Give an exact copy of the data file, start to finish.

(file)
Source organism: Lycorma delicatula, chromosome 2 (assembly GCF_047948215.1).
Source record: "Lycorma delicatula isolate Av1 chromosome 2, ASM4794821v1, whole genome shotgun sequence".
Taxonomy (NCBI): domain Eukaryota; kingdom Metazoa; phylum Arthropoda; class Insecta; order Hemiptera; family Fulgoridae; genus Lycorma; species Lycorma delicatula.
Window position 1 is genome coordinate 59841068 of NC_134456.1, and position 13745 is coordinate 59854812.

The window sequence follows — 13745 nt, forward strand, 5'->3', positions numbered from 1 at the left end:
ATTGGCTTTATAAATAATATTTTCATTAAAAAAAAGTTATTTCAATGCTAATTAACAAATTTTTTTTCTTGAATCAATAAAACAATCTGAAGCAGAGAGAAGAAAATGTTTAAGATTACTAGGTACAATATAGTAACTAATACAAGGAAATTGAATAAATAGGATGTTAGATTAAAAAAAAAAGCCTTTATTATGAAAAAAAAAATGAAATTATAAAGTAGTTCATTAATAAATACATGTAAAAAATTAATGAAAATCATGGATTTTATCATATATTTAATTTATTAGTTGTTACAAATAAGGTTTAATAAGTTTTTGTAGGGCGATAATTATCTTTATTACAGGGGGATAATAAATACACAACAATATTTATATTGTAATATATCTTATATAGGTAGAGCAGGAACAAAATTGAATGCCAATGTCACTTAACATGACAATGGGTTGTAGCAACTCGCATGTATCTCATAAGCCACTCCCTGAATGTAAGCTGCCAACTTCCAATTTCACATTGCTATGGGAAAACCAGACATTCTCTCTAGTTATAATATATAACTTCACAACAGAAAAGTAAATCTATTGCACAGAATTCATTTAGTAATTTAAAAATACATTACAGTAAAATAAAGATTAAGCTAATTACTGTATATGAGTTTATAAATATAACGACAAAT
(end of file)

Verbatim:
Source organism: Lycorma delicatula, chromosome 2 (assembly GCF_047948215.1).
Source record: "Lycorma delicatula isolate Av1 chromosome 2, ASM4794821v1, whole genome shotgun sequence".
Taxonomy (NCBI): domain Eukaryota; kingdom Metazoa; phylum Arthropoda; class Insecta; order Hemiptera; family Fulgoridae; genus Lycorma; species Lycorma delicatula.
Window position 1 is genome coordinate 59841068 of NC_134456.1, and position 13745 is coordinate 59854812.

The window sequence follows — 13745 nt, forward strand, 5'->3', positions numbered from 1 at the left end:
ATTGGCTTTATAAATAATATTTTCATTAAAAAAAAGTTATTTCAATGCTAATTAACAAATTTTTTTTCTTGAATCAATAAAACAATCTGAAGCAGAGAGAAGAAAATGTTTAAGATTACTAGGTACAATATAGTAACTAATACAAGGAAATTGAATAAATAGGATGTTAGATTAAAAAAAAAAGCCTTTATTATGAAAAAAAAAATGAAATTATAAAGTAGTTCATTAATAAATACATGTAAAAAATTAATGAAAATCATGGATTTTATCATATATTTAATTTATTAGTTGTTACAAATAAGGTTTAATAAGTTTTTGTAGGGCGATAATTATCTTTATTACAGGGGGATAATAAATACACAACAATATTTATATTGTAATATATCTTATATAGGTAGAGCAGGAACAAAATTGAATGCCAATGTCACTTAACATGACAATGGGTTGTAGCAACTCGCATGTATCTCATAAGCCACTCCCTGAATGTAAGCTGCCAACTTCCAATTTCACATTGCTATGGGAAAACCAGACATTCTCTCTAGTTATAATATATAACTTCACAACAGAAAAGTAAATCTATTGCACAGAATTCATTTAGTAATTTAAAAATACATTACAGTAAAATAAAGATTAAGCTAATTACTGTATATGAGTTTATAAATATAACGACAAAT